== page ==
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Watersheds, Non-Point Pollution, and Hydrology

Watersheds, Non-Point Pollution, and Hydrology

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Watersheds, Non-Point Pollution, and Hydrology

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  1. Watersheds, Non-Point Pollution, and Hydrology Mr. Brian Oram, PG Professional Geologist, PASEO, Licensed Well Driller Lab Director, Center for Environmental Quality Wilkes University GeoEnvironmental Sciences and Engineering Department Wilkes Barre, PA 18766 http://www.water-research.net

  2. Center for Environmental Quality Non-profit/ equal opportunity employer, is operated and managed, within the GeoEnvironmental Sciences and Engineering Department Outreach Programs • Environmental and Professional Education and Training • Applied Research • Community and Business Outreach Programs Website: http://www.water-research.net

  3. The Water Cycle

  4. What is a Watershed? The simple definitionIt's the area of land that catches rain and snow and drains or seeps into a marsh, stream, river, lake or groundwater. Right Now Your Sitting In a Watershed ! They cross county, state, and national boundaries(This is the challenge !)

  5. Watershed Map

  6. Watershed View

  7. Non Point Source Pollution Nonpoint source (NPS) pollution, unlike pollution from industrial and sewage treatment plants, comes from many diffuse sources. NPS pollution is caused by rainfall or snowmelt moving over and through the ground. As the runoff moves, it picks up and carries away natural and human-made pollutants, finally depositing them into lakes, rivers, wetlands, coastal waters, and even our underground sources of drinking water. These pollutants include:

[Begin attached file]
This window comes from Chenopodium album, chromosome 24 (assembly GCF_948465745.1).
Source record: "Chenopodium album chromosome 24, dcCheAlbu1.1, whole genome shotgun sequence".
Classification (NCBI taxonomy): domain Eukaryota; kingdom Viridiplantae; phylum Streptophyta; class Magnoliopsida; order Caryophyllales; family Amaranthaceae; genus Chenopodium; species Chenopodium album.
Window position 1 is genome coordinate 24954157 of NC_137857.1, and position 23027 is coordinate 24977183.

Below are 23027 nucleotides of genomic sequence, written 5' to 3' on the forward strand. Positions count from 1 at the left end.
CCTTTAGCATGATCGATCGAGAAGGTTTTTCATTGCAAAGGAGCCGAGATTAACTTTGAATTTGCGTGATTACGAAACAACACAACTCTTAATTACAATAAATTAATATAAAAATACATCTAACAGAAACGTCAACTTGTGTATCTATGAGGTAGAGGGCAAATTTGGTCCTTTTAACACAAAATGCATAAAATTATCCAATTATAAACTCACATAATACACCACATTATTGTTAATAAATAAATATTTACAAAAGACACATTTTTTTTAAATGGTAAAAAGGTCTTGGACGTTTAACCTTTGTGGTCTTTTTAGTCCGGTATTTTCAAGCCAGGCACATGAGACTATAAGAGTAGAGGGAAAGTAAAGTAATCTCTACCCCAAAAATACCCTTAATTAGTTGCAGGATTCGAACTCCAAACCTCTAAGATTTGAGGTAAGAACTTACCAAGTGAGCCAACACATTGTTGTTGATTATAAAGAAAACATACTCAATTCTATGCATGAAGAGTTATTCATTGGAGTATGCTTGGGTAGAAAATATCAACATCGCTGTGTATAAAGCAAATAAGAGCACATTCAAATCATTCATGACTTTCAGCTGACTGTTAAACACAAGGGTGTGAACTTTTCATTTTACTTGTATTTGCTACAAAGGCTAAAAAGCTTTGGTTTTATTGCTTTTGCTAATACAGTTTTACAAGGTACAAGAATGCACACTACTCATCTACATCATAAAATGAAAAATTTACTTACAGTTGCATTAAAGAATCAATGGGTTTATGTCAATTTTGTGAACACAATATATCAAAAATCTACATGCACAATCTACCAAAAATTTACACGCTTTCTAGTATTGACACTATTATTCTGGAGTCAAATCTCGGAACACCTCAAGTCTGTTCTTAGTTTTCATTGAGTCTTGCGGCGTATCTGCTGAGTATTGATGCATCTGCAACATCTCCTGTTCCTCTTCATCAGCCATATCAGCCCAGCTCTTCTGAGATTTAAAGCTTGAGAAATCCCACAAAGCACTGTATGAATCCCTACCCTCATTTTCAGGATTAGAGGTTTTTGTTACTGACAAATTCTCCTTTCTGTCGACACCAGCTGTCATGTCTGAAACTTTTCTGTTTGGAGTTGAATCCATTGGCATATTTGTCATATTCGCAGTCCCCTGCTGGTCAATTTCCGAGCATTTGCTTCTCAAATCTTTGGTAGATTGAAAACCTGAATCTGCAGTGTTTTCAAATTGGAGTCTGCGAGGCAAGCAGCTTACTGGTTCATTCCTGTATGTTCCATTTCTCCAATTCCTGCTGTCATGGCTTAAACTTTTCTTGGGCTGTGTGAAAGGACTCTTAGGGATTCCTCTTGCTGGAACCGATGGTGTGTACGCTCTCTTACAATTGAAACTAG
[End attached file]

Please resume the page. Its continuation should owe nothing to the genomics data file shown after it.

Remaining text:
8. Sources of Non-Point Pollution Excess fertilizers, herbicides, and insecticides from agricultural lands and residential areas; Oil, grease, and toxic chemicals; Sediment from improperly managed construction sites, crop and forest lands, and eroding streambanks; Bacteria and nutrients from livestock, pet wastes, urban runoff and faulty septic systems; and Atmospheric deposition and hydromodification are also sources of nonpoint source pollution. We are Still the Largest Source of Oil Pollution to the Environment !

  9. Sources of Pollution Causes of Contamination Improper Waste DisposalImproper Well ConstructionPoor Site SelectionWells Not Properly AbandonedImproper Waste StorageLack of Information on Hazardous Sites or Activities (Partial Listing)

  10. Primary Aquifers in PA

  11. Well Geology

  12. Surface Water & Groundwater

  13. Groundwater Pocono's Region Based on the geology of the Pocono's region, the Primary water quality problems are as follows: Corrosive Water Low pH Soft Water (low hardness) to Moderate Hardness Iron and Manganese Discolored Water – Reddish to Brown Tints Total Coliform Bacteria Sulfur Odors and Elevated Sulfates

  14. Coliform Bacteria Coliform BacteriaAbsent or < 1 colony/100 ml Testing PurposeUsed as an Indicator of Sanitary Condition of Water Source SourcesNatural Soil Bacteria Human and Animal Waste Insect Waste

  15. Phosphate • Phosphate will stimulate the growth of plankton and aquatic plants which provide food for larger organisms, including: zooplankton, fish, humans, and other mammals. Plankton represent the base of the food chain. Initially, this increased productivity will cause an increase in the fish population and overall biological diversity of the system. But as the phosphate loading continues and there is a build-up of phosphate in the lake or surfacewater ecosystem, the aging process of lake or surface water ecosystem will be accelerated.